Research Round-Up

Just in case you need one more reason to sit less and move more, yet another study has just been published in the Journal of Physical Activity and Health which found that:

People who spent more time sitting were more likely to become disabled when compared with people with similar health and exercise habits who sat less. Each daily hour spent sitting increased the odds of problems with activities of daily living by 46 percent.

But here’s the good news – it’s never too late to get moving!  And anybody can do it.  The following comes from an article on the NPR website discussing the study’s findings:

The key to maintaining your muscles’ ability to do basic, low-intensity tasks is keeping them working, says Marc Hamilton, an inactivity physiologist at Pennington Biomedical Research Center in Baton Rouge, La.

If you want to maintain mobility through life, Hamilton says, get your muscles focused on just that.

“Get nonfatiguing activity in as much as possible,” he says.

That can be as simple as walking around the office, or parking your car at the far end of the parking lot or even just standing up while talking on the phone.

Bottom line – just get up and move!  You don’t need to run a marathon, just get moving.  Any movement at all is better than none.  As you’ve all heard me say many times, getting started is the hard part.  Once you get up and go, the rest is easy.

And if that’s still not enough to motivate you – wait!  There’s more .  .  .

These two recent research reports from the Journal of Aging and Physical Activity may give you some incentive to specifically try Pilates. One study was conducted to “evaluate the effect of a program of modified Pilates for active individuals with chronic non-specific low back pain”.  This study found that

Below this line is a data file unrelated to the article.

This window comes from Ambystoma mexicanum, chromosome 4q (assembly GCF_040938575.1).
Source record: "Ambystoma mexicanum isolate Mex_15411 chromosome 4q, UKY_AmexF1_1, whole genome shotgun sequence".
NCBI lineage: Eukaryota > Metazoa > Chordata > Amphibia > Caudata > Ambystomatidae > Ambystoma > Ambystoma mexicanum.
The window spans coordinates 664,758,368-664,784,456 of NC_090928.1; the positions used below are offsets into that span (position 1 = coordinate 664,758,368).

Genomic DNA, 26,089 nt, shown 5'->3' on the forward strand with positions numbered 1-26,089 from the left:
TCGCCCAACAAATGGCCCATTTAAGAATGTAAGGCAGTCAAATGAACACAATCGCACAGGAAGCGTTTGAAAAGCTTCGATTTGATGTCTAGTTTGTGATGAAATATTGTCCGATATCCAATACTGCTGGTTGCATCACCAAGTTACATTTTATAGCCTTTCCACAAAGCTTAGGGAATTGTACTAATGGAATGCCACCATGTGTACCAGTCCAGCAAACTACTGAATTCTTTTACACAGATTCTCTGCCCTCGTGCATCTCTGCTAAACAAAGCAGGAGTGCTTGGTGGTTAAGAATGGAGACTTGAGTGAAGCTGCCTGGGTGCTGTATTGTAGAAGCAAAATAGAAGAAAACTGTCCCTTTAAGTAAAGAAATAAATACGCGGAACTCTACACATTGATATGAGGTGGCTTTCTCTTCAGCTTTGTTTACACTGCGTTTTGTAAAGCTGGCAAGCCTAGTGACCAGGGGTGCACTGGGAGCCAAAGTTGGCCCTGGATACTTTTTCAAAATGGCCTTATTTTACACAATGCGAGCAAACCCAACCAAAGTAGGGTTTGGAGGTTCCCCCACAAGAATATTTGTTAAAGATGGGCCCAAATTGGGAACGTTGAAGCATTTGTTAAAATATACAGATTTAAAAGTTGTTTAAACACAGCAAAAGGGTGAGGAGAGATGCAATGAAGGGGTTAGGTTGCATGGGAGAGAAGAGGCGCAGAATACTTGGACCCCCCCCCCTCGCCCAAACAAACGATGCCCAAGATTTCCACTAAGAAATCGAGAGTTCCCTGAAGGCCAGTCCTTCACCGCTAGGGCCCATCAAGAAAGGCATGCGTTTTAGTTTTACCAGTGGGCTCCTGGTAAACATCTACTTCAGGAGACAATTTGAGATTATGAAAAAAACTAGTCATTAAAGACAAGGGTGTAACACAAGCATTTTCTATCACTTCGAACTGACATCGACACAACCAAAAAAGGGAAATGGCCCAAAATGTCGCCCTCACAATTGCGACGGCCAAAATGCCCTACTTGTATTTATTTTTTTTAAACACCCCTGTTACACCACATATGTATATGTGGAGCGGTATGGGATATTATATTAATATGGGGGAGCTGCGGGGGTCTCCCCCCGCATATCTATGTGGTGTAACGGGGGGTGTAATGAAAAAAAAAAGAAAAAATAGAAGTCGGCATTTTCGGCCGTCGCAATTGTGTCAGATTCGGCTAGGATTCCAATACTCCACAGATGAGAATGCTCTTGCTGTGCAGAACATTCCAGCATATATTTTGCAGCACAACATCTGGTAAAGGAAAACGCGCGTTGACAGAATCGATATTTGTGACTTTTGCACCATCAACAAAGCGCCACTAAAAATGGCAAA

Pilates used as a specific core stability exercise incorporating functional movements can improve non-specific chronic low back pain in an active population compared to no intervention. Additionally, Pilates can improve general health, pain level, sports functioning, flexibility, and proprioception [awareness of the position of one’s body – important for maintaining balance while moving] in individuals with chronic low back pain.

Another study “investigated the effect of Pilates exercise on physical fall risk factors 12 months after an initial 5 week Pilates intervention”.  This study got the following results:

Balance improvements after a short Pilates intervention were maintained one year later in all participants, with increased benefits from ongoing participation.

So give it a try!  You might even find out you like it.  Don’t let fear hold you back.  I can promise you this:   no one who comes to my classes will bite you – or judge you.  Remember, the consequences of not moving are pretty scary, too.  Just come and do what you can.  You will be welcomed by all!

Of course there are many other research findings that support continued activity regardless of age or perceived limitations.  So take that first step.  Even if your first effort feels confusing or uncomfortable, you will improve if you stick with it.  Just making the effort will give you a sense of accomplishment.  But you’ll never improve if you don’t try.  So make the commitment and give it a whirl.  You’ll be glad you did!

Never Too Late

As most of you know, I recently decided to train for a new (for me) Pilates certification using the Reformer.  For those of you who don’t know, the Reformer is a piece of equipment originally designed by Joseph Pilates, the founder of the Pilates method, to assist with some exercises.  In recent years the Reformer has also become a tool that Physical Therapists can use as part of the rehabilitation process following surgery and/or injury.  Although I’ve been teaching mat Pilates for years, I became interested in the Reformer as my students (and me!) continue to age and develop special needs.